• C-reactive protein (CRP) test: This protein, produced by the liver, is a marker of inflammation. The higher the CRP level in your blood, the more inflammation there is in your body at the time of the test.

This test involves swallowing a small, pill-like capsule with a camera inside of it. The capsule takes photos as it travels through your gastrointestinal (GI) tract. You eliminate the capsule painlessly during a bowel movement.

Your doctor views the photos to find abnormalities in your intestinal lining.

An endoscopy involves inserting a thin, lighted, fiberoptic scope with a camera on the end into either your esophagus or anus. In an EGD, or upper endoscopy, the doctor moves the scope from through your mouth into your esophagus, stomach, and small intestine.

In a colonoscopy, they move the scope through your anus and up into the rest of your colon.

Your doctor may take tissue samples from anywhere along your GI tract, searching for inflammatory changes such as ulcers, cancerous tumors, or granulomas.

Granulomas are clusters of immune cells, and they’re more likely to be found in younger patients, and those with more significant disease and more symptoms.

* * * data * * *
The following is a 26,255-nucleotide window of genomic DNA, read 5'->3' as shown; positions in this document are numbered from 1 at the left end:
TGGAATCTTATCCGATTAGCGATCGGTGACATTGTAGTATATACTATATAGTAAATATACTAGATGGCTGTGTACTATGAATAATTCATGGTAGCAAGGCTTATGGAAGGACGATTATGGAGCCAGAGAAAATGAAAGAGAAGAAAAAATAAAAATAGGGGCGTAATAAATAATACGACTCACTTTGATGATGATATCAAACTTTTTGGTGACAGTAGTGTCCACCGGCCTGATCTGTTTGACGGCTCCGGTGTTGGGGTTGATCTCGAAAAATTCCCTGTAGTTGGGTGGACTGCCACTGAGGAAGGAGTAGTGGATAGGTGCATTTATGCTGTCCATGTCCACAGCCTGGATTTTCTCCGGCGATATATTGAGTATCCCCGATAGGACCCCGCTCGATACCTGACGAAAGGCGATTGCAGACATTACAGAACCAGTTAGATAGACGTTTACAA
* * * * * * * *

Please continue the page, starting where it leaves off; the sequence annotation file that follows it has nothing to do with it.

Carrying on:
Imaging tests include CT and MRI scans. Both tests can help your doctor find abnormalities in your bowel, such as abscesses, fistulas, perforations, and signs of inflammation. Your doctor will consider the results of these and other tests when determining if you have Crohn’s disease.

Children show many of the same symptoms of Crohn’s disease as adults, including:

  • constant diarrhea
  • abdominal cramping or pain
  • rectal urgency
  • abnormal weight loss
  • bleeding in the intestines
  • fever

Other symptoms you might see if your child has Crohn’s include:

If your child has any of these symptoms, see a doctor for testing.

If your child is diagnosed with Crohn’s, your doctor may recommend medication to help keep their Crohn’s in remission.

An anti-inflammatory drug such as sulfasalazine (Azuldifine) or mesalamine (Asacol HD) works in the large intestine and may help keep flare-ups from being painful.

Corticosteroids such as budesonide can also help with inflammation but should only be used short term in children because of side effects.

Other immune system suppressants such as azathioprine or adalimumab may help reduce inflammation and prevent the immune system from producing chemicals that cause inflammation.

Different drugs may be prescribed based on the areas affected by Crohn’s. It’s important to get an accurate diagnosis to decide which treatment is best.

Some conditions are similar to Crohn’s disease, but aren’t quite the same thing. Crohn’s disease is an inflammatory bowel disease (IBD), and its symptoms overlap with several other conditions. These include: